Or, How I Learned to Save Money and Love the Thinpak
Like many Americans, I'm currently in a mad dash to accrue as much debt as possible. I've never carried a balance on a credit card beyond the month that the charges were incurred, but I currently still have my student loans from college, a car loan, and as of October 27th, a mortgage.
What's even more exciting is the fact that after I marry my fiancée, I'll be sharing her debt for medical school, which is greater than the sum of all of my debts put together. Even if most of it is relatively low-interest "good" debt, it still makes for far more restrictive budgeting than in the good old days -- when my expenses consisted solely of anime and video games.
As a result, my buying habits have changed dramatically. I've always been a frugal shopper, but where I once used to order forty or fifty items in a single sale, I now order three products. I avoid purchasing DVDs unless they're discounted at least half off of the MSRP, and I no longer opt for sets that include the first volume and an art box. I will get a collector's edition, but only if it comes with material extras (such as a shirt, CD, or plushie), beyond a simple cardboard box.
Since I no longer work at Waldenbooks, I no longer can claim to own every single manga that has been published to date. After losing my employee discount, I rarely go into bookstores at all anymore. It's hard to pay full price for stuff that I used to buy at thirty-three percent off of the MSRP, after all. Plus the store ended their frequent buyer program, thus completely removing any sense of store loyalty that I might have held towards the chain.
Even a “Buy 4, Get 1 Free” sale is no match for the deals that I can find online, but then to buy books or DVDs online, you have to know what you're going for, so I save even more money by simply not knowing what's out there anymore. While the various forms of media covering anime and manga do a fairly respectable job of covering new titles, the sheer volume of new releases forces a significant number of items to slip through the cracks.
I don't buy anything used, so I can't hope to save money there, and I never download fansubs if I don't intend on paying for the official release. It's the principle of the thing; even if I don't have the money to get as much as I used to, I still want to help the industry, not to plunder it. Buying used goods is great when I simply can't find the item anywhere else, but it tends to mean nothing more than a large profit for the reseller and nothing for the people who made the product in the first place. I'm actually one of those people who tend to prefer fan subtitles to some of the more heavily localized English translations, but I can't justify downloading every series that I like and not financially supporting its creators. It's just not right.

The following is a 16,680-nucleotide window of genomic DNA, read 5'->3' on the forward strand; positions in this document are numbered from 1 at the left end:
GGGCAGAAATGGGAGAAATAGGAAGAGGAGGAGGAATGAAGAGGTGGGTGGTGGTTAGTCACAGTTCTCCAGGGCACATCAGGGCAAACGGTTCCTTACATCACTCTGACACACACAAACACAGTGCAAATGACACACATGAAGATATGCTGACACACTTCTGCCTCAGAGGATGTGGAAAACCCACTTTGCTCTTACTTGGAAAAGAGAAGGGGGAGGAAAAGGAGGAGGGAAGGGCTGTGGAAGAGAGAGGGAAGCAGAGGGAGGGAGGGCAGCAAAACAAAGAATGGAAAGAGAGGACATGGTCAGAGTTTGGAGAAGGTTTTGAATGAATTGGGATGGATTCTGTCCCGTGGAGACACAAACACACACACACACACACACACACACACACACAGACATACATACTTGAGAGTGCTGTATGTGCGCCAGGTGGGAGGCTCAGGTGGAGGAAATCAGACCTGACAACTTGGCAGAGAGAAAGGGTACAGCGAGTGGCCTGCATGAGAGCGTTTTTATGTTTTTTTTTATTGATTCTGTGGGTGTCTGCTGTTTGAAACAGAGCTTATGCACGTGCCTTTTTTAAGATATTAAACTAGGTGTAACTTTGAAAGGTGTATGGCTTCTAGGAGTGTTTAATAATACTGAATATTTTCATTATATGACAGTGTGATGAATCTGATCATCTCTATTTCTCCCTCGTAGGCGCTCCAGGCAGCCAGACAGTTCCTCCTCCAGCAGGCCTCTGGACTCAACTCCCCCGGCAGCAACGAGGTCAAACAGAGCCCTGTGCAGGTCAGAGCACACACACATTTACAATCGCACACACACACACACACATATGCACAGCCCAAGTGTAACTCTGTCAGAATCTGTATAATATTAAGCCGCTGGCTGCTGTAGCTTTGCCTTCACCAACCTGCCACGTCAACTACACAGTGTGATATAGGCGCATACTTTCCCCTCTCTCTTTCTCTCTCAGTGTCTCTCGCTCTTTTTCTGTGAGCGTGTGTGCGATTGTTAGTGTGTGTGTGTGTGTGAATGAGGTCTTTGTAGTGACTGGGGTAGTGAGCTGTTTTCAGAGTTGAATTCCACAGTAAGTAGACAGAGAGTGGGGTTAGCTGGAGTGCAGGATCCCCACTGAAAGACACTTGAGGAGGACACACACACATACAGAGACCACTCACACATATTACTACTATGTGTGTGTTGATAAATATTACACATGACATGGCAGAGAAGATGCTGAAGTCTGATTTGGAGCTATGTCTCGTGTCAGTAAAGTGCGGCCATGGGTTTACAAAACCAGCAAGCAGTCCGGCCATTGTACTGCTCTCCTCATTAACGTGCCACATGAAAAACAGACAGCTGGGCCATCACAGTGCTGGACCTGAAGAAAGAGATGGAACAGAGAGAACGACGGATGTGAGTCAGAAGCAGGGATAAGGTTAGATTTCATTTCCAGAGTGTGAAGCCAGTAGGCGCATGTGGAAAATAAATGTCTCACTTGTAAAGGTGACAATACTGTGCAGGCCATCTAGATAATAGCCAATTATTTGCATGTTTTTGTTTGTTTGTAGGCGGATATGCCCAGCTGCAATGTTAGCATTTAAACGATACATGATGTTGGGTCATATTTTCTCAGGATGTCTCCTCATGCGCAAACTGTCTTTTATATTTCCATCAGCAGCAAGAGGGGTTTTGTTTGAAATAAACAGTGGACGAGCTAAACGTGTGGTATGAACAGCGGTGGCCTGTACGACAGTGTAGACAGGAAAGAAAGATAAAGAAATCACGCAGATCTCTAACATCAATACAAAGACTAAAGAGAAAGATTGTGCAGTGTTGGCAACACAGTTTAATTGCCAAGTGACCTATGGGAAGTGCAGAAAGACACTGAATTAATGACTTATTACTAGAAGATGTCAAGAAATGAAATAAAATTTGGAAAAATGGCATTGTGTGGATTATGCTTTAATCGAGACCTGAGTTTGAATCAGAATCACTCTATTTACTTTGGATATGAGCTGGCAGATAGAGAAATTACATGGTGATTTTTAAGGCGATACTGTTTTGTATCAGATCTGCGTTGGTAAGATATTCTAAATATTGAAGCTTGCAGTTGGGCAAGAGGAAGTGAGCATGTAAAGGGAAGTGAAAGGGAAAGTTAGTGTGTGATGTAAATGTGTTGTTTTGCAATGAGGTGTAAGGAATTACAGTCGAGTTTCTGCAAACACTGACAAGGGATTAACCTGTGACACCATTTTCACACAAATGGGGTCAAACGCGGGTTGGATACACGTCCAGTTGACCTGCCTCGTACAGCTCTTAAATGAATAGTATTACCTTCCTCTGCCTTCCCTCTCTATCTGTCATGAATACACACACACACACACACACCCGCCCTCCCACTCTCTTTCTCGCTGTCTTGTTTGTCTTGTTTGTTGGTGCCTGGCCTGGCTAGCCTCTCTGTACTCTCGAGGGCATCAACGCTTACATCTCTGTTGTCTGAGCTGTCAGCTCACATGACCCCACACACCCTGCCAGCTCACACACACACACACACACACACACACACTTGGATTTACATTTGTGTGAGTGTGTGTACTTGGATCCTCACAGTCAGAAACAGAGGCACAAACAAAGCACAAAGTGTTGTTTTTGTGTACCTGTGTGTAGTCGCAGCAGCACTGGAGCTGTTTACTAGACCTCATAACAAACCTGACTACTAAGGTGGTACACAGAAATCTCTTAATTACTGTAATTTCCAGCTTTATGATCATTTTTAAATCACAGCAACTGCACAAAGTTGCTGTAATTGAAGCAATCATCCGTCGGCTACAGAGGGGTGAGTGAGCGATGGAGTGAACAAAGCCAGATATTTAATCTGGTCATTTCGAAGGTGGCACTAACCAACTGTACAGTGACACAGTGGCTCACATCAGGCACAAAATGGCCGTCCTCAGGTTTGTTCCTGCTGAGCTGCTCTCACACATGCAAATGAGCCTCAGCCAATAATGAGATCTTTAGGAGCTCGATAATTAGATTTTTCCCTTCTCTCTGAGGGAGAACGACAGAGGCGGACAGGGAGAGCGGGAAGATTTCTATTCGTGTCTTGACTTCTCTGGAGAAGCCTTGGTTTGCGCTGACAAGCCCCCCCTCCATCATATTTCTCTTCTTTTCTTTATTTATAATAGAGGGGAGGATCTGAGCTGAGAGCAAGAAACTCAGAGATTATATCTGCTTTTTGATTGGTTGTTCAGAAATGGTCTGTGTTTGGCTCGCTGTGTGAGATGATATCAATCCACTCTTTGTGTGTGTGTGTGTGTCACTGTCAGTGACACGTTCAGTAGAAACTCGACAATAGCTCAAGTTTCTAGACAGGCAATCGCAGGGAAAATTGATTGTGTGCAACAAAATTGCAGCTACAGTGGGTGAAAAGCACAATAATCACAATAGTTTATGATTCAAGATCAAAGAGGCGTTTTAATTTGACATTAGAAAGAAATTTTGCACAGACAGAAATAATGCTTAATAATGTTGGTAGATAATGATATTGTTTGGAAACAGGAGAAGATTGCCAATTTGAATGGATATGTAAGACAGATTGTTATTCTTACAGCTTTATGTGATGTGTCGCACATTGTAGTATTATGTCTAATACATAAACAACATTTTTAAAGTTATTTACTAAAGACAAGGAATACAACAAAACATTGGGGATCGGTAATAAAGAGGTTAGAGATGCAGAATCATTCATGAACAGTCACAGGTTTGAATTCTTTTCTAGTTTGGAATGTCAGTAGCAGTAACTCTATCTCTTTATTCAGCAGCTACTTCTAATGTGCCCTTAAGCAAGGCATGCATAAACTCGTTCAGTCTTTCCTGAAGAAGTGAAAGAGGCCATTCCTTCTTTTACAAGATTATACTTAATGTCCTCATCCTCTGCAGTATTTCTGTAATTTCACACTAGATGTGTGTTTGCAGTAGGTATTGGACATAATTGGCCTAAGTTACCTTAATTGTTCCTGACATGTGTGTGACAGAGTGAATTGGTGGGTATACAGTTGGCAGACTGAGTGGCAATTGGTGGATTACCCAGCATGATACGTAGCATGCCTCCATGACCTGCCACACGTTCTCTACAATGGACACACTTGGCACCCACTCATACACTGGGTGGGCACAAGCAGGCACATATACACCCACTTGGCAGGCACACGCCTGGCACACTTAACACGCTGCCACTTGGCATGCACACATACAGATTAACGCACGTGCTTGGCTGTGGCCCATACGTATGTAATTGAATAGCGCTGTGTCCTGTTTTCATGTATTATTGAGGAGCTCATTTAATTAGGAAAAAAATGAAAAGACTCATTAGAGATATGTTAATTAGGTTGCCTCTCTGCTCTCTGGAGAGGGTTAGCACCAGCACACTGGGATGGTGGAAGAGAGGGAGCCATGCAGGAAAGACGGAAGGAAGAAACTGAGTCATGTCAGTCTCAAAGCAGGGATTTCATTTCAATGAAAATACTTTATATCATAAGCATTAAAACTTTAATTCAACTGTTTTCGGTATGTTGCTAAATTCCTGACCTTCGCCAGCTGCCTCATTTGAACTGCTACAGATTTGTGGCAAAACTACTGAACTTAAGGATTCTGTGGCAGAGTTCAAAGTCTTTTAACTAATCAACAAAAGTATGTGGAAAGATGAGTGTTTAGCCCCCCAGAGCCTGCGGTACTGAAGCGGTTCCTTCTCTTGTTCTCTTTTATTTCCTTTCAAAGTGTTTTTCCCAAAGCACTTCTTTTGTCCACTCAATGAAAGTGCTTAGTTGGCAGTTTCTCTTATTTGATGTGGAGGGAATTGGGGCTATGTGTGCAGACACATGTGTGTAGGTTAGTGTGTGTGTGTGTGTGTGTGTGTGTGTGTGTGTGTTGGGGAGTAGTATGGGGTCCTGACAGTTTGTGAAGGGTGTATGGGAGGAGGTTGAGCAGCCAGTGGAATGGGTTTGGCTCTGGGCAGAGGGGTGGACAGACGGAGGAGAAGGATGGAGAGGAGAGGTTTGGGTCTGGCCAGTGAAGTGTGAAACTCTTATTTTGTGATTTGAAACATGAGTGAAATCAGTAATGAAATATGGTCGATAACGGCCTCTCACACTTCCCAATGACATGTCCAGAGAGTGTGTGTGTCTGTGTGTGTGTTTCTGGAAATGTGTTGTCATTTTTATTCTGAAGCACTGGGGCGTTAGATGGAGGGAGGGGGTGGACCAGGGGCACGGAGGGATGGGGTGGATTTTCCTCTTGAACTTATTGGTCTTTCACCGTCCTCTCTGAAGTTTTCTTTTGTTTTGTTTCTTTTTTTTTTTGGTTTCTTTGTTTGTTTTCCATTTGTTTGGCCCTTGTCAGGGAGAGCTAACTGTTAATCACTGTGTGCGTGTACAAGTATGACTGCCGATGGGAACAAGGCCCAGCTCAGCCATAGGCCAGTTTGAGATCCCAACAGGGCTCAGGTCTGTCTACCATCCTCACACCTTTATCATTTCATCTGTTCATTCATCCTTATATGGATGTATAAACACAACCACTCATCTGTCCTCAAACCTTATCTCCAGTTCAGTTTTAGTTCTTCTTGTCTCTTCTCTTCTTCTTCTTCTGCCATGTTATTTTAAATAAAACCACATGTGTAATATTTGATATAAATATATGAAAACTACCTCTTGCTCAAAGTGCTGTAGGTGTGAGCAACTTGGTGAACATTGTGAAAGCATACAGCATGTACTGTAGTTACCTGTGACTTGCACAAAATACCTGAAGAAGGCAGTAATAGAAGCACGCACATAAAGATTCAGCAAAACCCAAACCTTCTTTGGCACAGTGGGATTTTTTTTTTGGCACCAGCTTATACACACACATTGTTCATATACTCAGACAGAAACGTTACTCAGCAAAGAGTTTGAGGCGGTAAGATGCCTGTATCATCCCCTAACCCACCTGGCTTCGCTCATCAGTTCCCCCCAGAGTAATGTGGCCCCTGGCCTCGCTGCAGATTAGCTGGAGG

Even with such self-imposed moral restrictions in place, there is hope for people like me who find themselves on a similarly limited budget.
After a series has been out for a year or so, it is common practice to repackage all of the discs together and sell them at a heavily reduced price. What's even better is the fact that the reduced MSRP still leaves retailers plenty of room for additional discounts, meaning that if you look hard enough, it is entirely possible to score a ninety dollar thinpak set of eight DVDs for forty-five dollars. Thus, what would have cost $240 (thirty dollars per disc for eight discs) has been reduced to an average cost of five dollars and sixty-three cents a disc if you find the right sale.
I can afford that. I mean, I am ALWAYS able to eventually find the right sale.
Now, no one has ever mentioned this to me before, but from my spending habits, I really don't support the industry as much as some people think I do. Between licensing fees, cost of domestication, and production costs, if I'm paying $5.63 a disc for say, Neon Genesis Evangelion, I seriously doubt that any significant percentage goes to GAINAX.
Naturally, this is a bit annoying, since I never really listen to the English-language version of any DVD. Sure, domestic companies deserve credit for bringing the discs over here legally, but let's face it -- if we didn't have any legal means of procuring anime, we would turn to less-than-legal methods more often.
However, even if only one percent of the amount that I spend on DVDs goes to the original creators, and considering the fact that I spend $10,000 a year on anime and manga, I'm still contributing far more than the person who only downloads fansubs or who rips copies of their friends' DVDs.
Besides, it's the thought that counts, isn't it?
So if you aren't quite sure what to get, just do a search at your favorite online retailer using the keyword "thinpak." You'll find the popular classics (Neon Genesis Evangelion, Chobits, Noir, Those Who Hunt Elves), criminally not-as-popular gems (Kaleido Star, Kino's Journey, Magical Shopping Arcade Abenobashi, Super GALS), and panty parties such as Najica Blitz Tactics and Mezzo.
For other, non-thinpak bundles that have been lurking around the net, I'd definitely recommend anything by Yoshitoshi ABe (Lain, Niea_7, Haibane Renmei), Trigun, Vision of Escaflowne, Slayers, and even Rurouni Kenshin.
If it's more than a couple of years old, you can be pretty sure that it's floating around somewhere at a far better price than what you would expect. Just remember -- no matter how little you pay for legitimate anime, you're still supporting it. Don't make the children of anime producers cry; support your favorite shows!